?Leon Panetta has pooh-poohed Iran’s claims to have cracked the code on that US drone they said they captured, and to be building a copy of it. He made those statements in Bogota, Colombia, during a Latin American tour he’s making. While in Bogota, he “announced the sale of 10 military helicopters to Colombia, including five Black Hawks, to help the government in its fight with FARC leftist rebels.”
?Remember old Soviet-style historical revisionism? Well, The Texas Board of Education has reportedly decided to “remove references to Thomas Jefferson from the state’s history books”. They’ve also “refused to require that ‘students learn that the Constitution prevents the U.S. government from promoting one religion over all others'”, and approved other equally bizarre changes. Why? They “have certain statutory obligations to promote patriotism and to promote the free enterprise system.” Words fail.
?Workers on the Xingu River dam in Brazil are on strike. They want higher food allowances and the right to visit their families for nine days every three months rather than the current six. This dam will be the third largest in the world. Indigenous groups opposed to the dam were successful earlier in getting work on the dam halted, but the judge who ordered the halt has now reversed himself. Depending on who you believe, the dam will displace between 16,000 to 40,000 people.
?A mixed economy for Cuba? President Raul Castro has announced it will transfer 40% – 45% of economic activity from the government to “non-state” production. This transition is supposed to occur within four to five years, a relatively short time period that concerns some observers.
?Some excellent news for a change, folks: “Honeybees are making a comeback in Iowa and Nebraska, researchers said.”
?Here’s what is dished up to children in school lunchrooms in 20 countries. Hard to believe they still plop mashed potatoes down using the ice cream scoop, which was a major disappointment to a certain ice cream lovin’ kid back in the day.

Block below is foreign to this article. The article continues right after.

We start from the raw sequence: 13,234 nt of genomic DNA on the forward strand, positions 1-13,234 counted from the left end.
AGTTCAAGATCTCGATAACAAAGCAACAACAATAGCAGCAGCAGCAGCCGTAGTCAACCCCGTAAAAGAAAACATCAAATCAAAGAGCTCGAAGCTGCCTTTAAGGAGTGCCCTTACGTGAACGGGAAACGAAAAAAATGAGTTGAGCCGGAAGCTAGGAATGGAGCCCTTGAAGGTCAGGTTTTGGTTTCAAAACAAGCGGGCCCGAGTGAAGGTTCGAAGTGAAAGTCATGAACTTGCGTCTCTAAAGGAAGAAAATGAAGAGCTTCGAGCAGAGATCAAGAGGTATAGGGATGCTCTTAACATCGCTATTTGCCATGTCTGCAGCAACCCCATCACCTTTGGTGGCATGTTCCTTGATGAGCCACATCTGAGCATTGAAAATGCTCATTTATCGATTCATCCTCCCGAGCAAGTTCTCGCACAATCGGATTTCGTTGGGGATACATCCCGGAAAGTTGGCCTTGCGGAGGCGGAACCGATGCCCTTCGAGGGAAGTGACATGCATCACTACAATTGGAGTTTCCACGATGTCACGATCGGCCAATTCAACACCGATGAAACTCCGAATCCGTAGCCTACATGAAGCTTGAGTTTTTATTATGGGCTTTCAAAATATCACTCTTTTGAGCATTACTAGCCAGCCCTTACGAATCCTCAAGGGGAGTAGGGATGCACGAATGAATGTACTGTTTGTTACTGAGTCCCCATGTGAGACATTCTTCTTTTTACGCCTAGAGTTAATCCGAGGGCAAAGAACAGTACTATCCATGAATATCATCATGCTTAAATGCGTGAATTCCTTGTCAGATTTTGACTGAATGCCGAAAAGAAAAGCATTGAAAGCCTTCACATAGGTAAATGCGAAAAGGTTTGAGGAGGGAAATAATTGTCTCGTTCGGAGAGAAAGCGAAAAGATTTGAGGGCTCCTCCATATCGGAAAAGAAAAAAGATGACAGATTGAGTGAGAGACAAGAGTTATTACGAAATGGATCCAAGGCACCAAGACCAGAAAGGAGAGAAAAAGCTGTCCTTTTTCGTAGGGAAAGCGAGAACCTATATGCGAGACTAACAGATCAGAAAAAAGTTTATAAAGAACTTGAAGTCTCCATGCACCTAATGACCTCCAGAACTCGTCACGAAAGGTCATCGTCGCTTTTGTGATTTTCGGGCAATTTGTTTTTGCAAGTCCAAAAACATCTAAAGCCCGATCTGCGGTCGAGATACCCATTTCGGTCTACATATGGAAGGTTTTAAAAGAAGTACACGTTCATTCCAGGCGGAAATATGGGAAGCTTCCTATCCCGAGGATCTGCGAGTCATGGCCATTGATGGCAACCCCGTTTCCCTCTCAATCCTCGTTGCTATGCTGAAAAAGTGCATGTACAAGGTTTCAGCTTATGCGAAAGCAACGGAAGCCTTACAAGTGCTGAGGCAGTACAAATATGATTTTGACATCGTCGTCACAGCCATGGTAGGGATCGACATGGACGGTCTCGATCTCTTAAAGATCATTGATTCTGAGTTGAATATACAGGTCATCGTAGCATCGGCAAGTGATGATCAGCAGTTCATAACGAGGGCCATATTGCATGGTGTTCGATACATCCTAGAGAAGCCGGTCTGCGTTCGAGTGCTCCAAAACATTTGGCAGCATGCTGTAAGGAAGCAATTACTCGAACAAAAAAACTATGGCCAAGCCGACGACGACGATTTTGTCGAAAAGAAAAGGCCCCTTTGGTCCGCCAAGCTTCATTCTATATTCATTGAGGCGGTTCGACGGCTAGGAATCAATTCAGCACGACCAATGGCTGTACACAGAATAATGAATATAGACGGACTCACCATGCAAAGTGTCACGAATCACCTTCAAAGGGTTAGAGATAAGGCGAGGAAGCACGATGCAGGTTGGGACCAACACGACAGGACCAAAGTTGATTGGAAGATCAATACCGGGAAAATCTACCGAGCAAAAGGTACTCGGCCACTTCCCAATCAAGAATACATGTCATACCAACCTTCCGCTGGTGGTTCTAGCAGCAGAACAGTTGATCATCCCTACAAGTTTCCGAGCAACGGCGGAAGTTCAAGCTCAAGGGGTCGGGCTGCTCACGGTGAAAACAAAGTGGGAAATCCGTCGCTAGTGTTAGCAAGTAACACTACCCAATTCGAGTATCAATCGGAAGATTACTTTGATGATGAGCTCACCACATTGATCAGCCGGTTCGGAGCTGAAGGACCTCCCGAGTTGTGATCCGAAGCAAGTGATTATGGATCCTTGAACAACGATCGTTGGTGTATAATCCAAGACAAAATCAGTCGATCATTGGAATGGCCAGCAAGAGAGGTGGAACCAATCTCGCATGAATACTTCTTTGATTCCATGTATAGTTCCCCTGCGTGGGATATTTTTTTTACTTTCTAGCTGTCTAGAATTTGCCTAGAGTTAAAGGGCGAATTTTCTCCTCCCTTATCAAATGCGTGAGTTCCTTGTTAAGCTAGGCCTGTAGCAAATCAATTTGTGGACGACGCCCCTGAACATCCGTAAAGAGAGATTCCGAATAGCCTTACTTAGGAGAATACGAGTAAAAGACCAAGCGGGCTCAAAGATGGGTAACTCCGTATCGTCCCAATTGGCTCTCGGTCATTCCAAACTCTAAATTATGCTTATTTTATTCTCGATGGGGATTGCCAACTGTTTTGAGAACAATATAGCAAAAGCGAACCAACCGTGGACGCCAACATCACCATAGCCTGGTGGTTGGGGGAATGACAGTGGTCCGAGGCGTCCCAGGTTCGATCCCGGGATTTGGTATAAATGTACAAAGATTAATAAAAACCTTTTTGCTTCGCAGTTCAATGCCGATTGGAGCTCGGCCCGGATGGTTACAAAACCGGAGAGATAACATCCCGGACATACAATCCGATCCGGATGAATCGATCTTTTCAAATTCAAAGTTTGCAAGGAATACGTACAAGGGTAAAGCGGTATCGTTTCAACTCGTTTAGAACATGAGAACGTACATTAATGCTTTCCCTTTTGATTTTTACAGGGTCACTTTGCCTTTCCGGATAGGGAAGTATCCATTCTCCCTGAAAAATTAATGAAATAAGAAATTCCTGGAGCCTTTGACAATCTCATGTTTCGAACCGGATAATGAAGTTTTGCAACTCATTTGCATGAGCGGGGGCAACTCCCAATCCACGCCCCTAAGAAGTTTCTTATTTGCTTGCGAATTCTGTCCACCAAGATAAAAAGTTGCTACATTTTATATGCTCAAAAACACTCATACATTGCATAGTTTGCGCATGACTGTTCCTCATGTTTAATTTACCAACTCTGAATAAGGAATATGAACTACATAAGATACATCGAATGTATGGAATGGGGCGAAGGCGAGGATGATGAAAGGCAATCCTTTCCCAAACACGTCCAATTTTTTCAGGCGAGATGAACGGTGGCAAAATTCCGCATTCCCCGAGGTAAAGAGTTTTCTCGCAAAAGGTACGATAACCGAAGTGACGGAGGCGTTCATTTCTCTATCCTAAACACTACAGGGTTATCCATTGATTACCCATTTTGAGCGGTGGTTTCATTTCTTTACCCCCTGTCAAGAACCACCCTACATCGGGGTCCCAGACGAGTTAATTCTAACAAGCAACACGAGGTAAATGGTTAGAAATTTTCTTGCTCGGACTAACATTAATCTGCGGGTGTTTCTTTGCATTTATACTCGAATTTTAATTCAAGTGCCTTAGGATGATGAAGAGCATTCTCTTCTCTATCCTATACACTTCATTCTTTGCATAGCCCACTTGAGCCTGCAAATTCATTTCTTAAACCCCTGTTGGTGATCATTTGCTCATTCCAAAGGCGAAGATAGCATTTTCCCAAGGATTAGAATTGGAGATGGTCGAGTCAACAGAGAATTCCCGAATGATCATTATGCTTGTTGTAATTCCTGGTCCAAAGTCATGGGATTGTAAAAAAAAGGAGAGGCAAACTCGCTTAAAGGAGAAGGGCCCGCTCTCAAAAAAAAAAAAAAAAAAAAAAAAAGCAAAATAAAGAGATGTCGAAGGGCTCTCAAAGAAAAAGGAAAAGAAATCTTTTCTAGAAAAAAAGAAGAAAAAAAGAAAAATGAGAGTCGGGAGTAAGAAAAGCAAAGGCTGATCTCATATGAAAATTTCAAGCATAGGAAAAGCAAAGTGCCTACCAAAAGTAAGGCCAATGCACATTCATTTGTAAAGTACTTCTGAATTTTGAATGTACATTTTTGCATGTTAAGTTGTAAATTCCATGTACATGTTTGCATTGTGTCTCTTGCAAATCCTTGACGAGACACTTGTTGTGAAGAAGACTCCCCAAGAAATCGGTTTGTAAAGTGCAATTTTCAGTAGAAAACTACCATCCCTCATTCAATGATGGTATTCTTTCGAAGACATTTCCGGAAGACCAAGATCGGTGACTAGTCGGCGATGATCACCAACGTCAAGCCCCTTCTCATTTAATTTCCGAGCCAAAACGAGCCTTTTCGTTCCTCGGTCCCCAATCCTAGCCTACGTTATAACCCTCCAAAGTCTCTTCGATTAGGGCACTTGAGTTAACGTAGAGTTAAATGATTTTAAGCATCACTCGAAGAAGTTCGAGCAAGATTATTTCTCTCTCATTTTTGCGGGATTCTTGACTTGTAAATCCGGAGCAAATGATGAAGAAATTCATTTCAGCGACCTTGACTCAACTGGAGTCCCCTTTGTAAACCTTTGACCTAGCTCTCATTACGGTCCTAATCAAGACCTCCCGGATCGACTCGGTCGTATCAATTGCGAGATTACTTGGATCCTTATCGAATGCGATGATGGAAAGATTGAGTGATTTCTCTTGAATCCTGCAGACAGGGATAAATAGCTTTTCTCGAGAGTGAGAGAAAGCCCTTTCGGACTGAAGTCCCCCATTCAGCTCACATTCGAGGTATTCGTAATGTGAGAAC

?Wonder how many steps on the BP ladder separate Mix from Tony? “Former BP engineer Kurt Mix, 50, is the first individual charged in connection with the Deepwater Horizon oil spill, the Justice Department said Tuesday.” Mix allegedly delete a whole slew of text messages he had set to a supervisor and contractor about failures and fear of same during Operation Top Kill.
?There’s more pressure being put on the USDA to quit approving Frankenfoods. Research results should be enough to convince them, but apparently not.
?Finally, the number of foreclosures in CA has declined, and sharply. There were almost 18% fewer foreclosures in the first quarter of 2012 compared to the first quarter of 2011. The decline has been attributed to the decline in property values, which are relatively flat now, and also failure of a predicted second wave of foreclosures to materialize in the state.
?Finally, also, California voters will decide in November whether to (once again) abolish the death penalty (they voted to establish it in 1978). Repealing the death penalty is opposed by the California District Attorneys Association.
?Public Policy Polling has some interesting results regarding Floridians’ views on the Trayvon Martin case. Major, and very interesting, differences in responses occurred within age, gender and race categories, as well as by political party affiliations.